Property which simply wears out or is damaged by rot is never covered, right? That is what most insurance company adjusters and attorneys will say. Indeed, they will defiantly state something like: “This is a property insurance policy and not a maintenance contract.”
So, what happens if the damaged portion of the property cannot be repaired because the underlying property has pre-existing rot or is simply worn out?
Sit down. Mark the time. I am about to say something very nice about some executives in State Farm’s Home Office, and I cannot say why I know this.
Some of the smartest people that truly understand the claims ethics and way property insurance claims should be processed are at the Home Office of State Farm. I am not saying everybody, nor that these people are in power—but trust me, they are there.
Don’t get me wrong, I am not including those crafty State Farm outside counsel who are competitive and want to help their client win no matter what the claims ethics may be. Those outside counsel may even make arguments in court that State Farm concedes is wrong in its Operation Guidelines.
So, as proof that rotted, worn out, and pre-existing defective portions of a structure may be covered, this is a quote from a State Farm Operation Guideline:
Rot is specifically excluded. If the claim involves roof damage and the decking materials are rotted and/or deteriorated, coverage may be available. In order for coverage to apply to rotten decking, the condition of the decking must prohibit the installation of the new roof, or the repair of the existing roof. Coverage may be available for the lesser of the following amounts:
A. The cost involved in spot repairing the decking material sufficient to re-establish the integrity of the surface; or
B. The reasonable and necessary expense involved in removing the rotten decking material and replacing it with decking material that meets local ordinances.
Each claim should be handled on its individual merits. As such, an inspection of the decking should be made before a decision is made to extend coverage as outlined above. The repairs or replacement outlined above will only apply to the area of the roof that actually sustained the covered damage.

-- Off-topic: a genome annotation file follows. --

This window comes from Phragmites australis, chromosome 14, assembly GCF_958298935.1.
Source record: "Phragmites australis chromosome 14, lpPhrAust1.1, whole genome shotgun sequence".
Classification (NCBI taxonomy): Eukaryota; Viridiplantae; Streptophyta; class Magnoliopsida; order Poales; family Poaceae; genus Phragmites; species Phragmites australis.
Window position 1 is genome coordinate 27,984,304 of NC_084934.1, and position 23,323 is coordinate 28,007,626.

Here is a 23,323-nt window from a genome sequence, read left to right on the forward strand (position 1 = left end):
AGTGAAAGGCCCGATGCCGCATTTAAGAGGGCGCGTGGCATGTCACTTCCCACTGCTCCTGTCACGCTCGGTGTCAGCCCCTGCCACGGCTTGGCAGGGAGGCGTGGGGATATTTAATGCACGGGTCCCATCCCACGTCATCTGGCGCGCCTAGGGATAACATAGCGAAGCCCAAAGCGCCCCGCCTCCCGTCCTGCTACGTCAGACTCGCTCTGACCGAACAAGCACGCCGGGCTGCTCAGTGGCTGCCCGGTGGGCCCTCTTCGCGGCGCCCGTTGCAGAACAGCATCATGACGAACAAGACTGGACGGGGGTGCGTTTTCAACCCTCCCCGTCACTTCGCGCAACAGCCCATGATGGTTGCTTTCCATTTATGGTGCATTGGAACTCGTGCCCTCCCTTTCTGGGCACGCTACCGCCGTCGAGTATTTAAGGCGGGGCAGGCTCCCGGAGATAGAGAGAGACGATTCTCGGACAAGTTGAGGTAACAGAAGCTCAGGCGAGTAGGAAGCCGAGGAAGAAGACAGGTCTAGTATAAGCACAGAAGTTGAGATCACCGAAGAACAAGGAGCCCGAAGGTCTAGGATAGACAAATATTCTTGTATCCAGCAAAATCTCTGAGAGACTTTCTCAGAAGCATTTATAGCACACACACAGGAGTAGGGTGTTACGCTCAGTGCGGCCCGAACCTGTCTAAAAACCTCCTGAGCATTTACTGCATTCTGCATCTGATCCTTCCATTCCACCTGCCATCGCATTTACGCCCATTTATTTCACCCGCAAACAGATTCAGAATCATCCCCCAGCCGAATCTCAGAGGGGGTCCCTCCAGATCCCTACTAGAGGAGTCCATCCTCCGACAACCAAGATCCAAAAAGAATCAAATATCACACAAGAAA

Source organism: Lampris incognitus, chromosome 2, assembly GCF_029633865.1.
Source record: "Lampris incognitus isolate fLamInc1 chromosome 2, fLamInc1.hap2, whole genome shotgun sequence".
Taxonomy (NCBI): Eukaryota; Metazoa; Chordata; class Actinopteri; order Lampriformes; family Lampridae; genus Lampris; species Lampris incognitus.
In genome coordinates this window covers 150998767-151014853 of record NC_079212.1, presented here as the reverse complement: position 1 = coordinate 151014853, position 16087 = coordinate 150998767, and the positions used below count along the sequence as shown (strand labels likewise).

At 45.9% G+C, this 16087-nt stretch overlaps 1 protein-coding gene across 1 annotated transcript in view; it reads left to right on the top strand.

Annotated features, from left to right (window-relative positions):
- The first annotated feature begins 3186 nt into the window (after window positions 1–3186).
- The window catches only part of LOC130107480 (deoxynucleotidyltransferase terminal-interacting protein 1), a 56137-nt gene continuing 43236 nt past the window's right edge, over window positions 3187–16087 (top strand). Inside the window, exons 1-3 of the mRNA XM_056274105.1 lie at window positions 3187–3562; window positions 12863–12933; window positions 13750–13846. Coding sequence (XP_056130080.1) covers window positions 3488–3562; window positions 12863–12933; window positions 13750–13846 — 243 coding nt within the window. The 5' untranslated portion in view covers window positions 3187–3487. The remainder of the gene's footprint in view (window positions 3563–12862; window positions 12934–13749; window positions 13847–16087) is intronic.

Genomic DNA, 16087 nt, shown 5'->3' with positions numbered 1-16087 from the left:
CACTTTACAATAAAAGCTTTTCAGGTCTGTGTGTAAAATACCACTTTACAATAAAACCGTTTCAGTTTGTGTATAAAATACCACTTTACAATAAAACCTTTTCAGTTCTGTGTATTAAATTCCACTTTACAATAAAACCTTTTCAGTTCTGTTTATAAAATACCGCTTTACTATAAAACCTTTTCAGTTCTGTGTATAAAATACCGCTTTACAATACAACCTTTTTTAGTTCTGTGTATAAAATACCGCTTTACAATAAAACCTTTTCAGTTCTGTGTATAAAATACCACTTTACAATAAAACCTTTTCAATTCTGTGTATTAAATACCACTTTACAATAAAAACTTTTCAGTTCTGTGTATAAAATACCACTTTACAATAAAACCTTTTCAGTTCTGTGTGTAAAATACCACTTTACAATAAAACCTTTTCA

This position does not eliminate any exclusion relating to mold, wet or dry rot, etc. ‘J!:is is a repairability issue relating only to placing the policyholder in relatively the same po.sIllon they were in prior to the loss. Rotted decking, etc., in and of itself is not a compensable Item absent a repairability issue.
I imagine that roofing contractors and public adjusters reading this blog are copying this post as quickly as possible just to make certain the evidence never disappears. More than anybody, they know this is not usually the initial position of many insurance company or independent adjusters.
Do older State Farm Operation Guidelines say to depreciate the labor portion of a building item to arrive at Actual Cash Value? No.
Do State Farm’s outside counsel in 2020 cases tell trial and appellate judges that State Farm has always taken the position that labor should be depreciated, or concede that State Farm did not depreciate labor in the past? Of course they do not admit that. They would lose their case if they let that truth be told in public.
Internal and otherwise secret emails, memos, guidelines, and analysis of coverage and operations should always be part of an insurance case because it is evidence that what the outside attorneys argue is simply wrong compared to inside practices of many Insurance companies.
Merlin Law Group attorneys get an edge to help our clients win with this type of information. We gain this information because we actually litigate coverage and bad faith cases rather than settle them on the cheap, and have friends who are of the same ilk, and like us so much they share their collection of these types of things assembled over a period of time that is much longer than most attorneys have been practicing law.
The picture above is me and some of the Merlin Law Group attorneys in our Puerto Rico office on Monday night. They are fighting the good fight for Puerto Rico policyholders and helping make insurance companies following Hurricane Maria and the recent earthquakes, Pay Up!
You can order Pay Up! by clicking the link.
Thought For The Day
My job is to play quarterback, and I’m going to do that the best way I know how, because I owe that to my teammates regardless of who is out there on the field with me.